U.S. ice dancers poised for gold rush
The Philadelphia Inquirer
SOCHI, Russia — With just one exception, the days at these 2014 Winter Olympics have dawned cool and clear.
Meryl Davis and Charlie White find those beautiful Sochi mornings serene.
When the curtains are drawn in their separate athletes' village rooms, the American ice-dancers like to peer out at the Black Sea.
Then, walking to the cafeteria for breakfast, they pause to view the palm trees and the jagged white tips of the breathtaking Caucasus Mountains.
"It's just incredibly beautiful," Davis said.
Perhaps it was their status as three-time Olympians and current world champions that earned them such proximity to this resort's natural splendor. Or maybe it was just good fortune.
Whatever the reason, Davis and White appreciate that their living conditions provide them an opportunity to start each day here relaxed and focused.
Those two things are important for every Olympian, but maybe even more so for Davis and White. Like the black scarf the pale and petite Davis wore Friday, gold medal expectations have been draped around their necks.
The Michigan pair arrived in Sochi for their third Winter Games as figure-skating's surest bet for a gold medal. Nothing that's happened since has changed that.
Earlier this week, in both the short-program and free-skate portions of the team competition, Davis and White finished first by wide margins.
It was as though the new event were a sparring session for the main event, the ice-dance competition, which begins Sunday and concludes the next night .
If so, no one laid a glove on them.
They skated strong and confidently, technically and freely, in each session, easily outdistancing the Canadians, Tessa Virtue and Scott Moir, who are both their closest rivals and training partners.
Russian teams were third in each segment.
Asked Friday whether their role in the U.S. team's bronze-medal performance would help them now, White said, "Honestly, it feels like that was forever ago.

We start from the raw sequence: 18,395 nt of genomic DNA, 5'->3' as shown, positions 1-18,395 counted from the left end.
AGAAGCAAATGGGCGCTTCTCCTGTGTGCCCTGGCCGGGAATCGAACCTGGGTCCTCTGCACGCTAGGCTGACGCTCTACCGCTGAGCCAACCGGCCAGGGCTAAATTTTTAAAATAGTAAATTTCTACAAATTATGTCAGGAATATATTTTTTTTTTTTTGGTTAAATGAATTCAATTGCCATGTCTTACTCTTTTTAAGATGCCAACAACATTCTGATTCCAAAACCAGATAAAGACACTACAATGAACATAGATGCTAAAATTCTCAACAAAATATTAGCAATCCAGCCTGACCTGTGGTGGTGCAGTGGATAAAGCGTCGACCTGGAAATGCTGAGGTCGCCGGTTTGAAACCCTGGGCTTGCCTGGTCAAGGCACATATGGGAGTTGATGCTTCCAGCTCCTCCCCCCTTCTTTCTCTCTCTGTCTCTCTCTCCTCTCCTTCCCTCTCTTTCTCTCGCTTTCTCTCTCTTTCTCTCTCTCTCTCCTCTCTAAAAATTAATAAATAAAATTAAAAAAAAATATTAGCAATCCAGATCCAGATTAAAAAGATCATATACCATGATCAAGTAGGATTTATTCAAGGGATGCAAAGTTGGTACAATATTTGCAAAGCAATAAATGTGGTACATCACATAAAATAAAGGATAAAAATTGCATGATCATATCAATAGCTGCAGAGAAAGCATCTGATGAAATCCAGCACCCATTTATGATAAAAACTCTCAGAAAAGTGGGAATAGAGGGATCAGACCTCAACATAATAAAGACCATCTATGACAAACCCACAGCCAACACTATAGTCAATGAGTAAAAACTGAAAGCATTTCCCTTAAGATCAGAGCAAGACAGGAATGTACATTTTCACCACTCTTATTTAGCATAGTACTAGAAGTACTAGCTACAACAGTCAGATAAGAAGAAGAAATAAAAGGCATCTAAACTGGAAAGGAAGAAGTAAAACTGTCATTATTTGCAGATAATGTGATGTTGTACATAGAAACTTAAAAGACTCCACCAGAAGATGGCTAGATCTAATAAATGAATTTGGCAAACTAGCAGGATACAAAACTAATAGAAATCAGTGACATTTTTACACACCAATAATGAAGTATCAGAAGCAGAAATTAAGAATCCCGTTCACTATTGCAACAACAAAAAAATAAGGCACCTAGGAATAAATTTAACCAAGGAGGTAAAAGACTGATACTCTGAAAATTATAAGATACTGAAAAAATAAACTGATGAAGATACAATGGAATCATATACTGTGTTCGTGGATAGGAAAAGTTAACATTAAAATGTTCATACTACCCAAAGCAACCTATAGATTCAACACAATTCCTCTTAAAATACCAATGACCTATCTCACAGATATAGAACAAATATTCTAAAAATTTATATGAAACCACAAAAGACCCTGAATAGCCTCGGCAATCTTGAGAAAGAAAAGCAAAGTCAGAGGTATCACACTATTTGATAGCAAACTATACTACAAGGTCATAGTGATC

"The team event was a real thrill for Meryl and myself. To get to compete on an Olympic ice surface is always real special. Being able to go out there and support your team with your skates is awesome. Being able to sit and cheer for them is also special. We really bonded as a team and put our hearts out on the ice."
If there were any questions remaining about Davis' and White's heart, those impressive skates on an Olympic stage, before a Russian crowd vociferously behind its own skaters, should have put them to rest.
Still, the position they've been sitting on for several long days is not an easy one to occupy. Shaun White found that out Wednesday.
The pressure is always more intense when you're trying to stay on top than when you're hungry and have little to lose.
After all, when the whole world expects you to win, it's your only option.
Davis and White can't be noble in defeat again, as they were in finishing second to Virtue and Moir in Vancouver four years ago. With two tough defeats in succession, what's to distinguish them from, say, Mary Decker-Slaney?
The fact that they're reigning world champions and have a resumé that lacks only Olympic gold can be both a blessing and a curse.
Win, and they've merely met expectations. Lose, and they become part of the growing narrative about the U.S. team here: If it weren't for its freaky snow athletes, America's medal count would be as embarrassing as the local water supply.
Naturally, any kind of suggestion that they're overwhelming favorites leaves them uneasy, especially given the home-ice advantage the Russian dance teams will enjoy at the Ice Berg Skating Palace.
"It's very competitive," White insisted. "And there's a lot of great talent that can rise to the top. You have to skate great if you want to be able to win, and that goes for every team.
"There are no shoe-ins," he added. "There's nothing like that. And that's not how anyone should take it. It's a real competition, and that's how we like it."
If, as nearly everyone else expects, Davis and White finally win their Olympic gold medal, the Russian setting will be an appropriate one.
Like most world-class ice-dancers, they have been schooled by coaches from the former Soviet ice-dance factory that churned out world and Olympic champions.
Their coach in Canton, Mich., is Maria Zoueva. Before her, it was Igor Shpilband.
"We've been very fortunate to get to work with some of the great Russian talent in ice dancing," Davis said. "Maria's talent and expertise comes from the great history of Russia in the sport of ice dancing. We feel like we've been able to grow with her."
Even if you never saw them skate, you'd know that Davis and White belong together on the ice.
She is 5-foot-3, rail-thin, almost doll-like delicate. Her jet-black hair and dark eyes contrast dramatically with her alabaster skin.
The 5-9 White is blond, wiry, athletic, all coiled energy to his partner's elegant calm.
Together since 1997, their moves are in such synch that you sometimes forget they are not attached to one another.
It's the kind of harmony that is priceless in their sport.
The kind they find each morning in Sochi in the mountains and sea that flank them.